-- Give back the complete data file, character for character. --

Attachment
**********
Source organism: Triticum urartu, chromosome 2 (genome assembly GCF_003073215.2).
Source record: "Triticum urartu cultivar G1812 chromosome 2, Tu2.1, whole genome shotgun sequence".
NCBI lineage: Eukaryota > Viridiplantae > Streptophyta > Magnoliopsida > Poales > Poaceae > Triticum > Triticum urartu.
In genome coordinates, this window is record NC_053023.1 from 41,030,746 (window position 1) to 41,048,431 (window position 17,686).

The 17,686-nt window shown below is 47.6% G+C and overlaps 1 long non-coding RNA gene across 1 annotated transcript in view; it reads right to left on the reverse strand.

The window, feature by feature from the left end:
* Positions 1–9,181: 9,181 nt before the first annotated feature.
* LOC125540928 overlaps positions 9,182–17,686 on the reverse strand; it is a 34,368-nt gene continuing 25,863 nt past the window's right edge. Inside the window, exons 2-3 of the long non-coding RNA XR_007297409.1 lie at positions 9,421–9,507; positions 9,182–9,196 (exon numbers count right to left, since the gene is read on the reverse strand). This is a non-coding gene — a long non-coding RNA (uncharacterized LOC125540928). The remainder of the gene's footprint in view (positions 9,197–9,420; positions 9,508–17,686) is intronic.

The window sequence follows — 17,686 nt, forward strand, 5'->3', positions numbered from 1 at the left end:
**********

Source organism: Triticum urartu, chromosome 2 (genome assembly GCF_003073215.2).
Source record: "Triticum urartu cultivar G1812 chromosome 2, Tu2.1, whole genome shotgun sequence".
NCBI lineage: Eukaryota > Viridiplantae > Streptophyta > Magnoliopsida > Poales > Poaceae > Triticum > Triticum urartu.
In genome coordinates, this window is record NC_053023.1 from 41,030,746 (window position 1) to 41,048,431 (window position 17,686).

The 17,686-nt window shown below is 47.6% G+C and overlaps 1 long non-coding RNA gene across 1 annotated transcript in view; it reads right to left on the reverse strand.

The window, feature by feature from the left end:
* Positions 1–9,181: 9,181 nt before the first annotated feature.
* LOC125540928 overlaps positions 9,182–17,686 on the reverse strand; it is a 34,368-nt gene continuing 25,863 nt past the window's right edge. Inside the window, exons 2-3 of the long non-coding RNA XR_007297409.1 lie at positions 9,421–9,507; positions 9,182–9,196 (exon numbers count right to left, since the gene is read on the reverse strand). This is a non-coding gene — a long non-coding RNA (uncharacterized LOC125540928). The remainder of the gene's footprint in view (positions 9,197–9,420; positions 9,508–17,686) is intronic.

The window sequence follows — 17,686 nt, forward strand, 5'->3', positions numbered from 1 at the left end: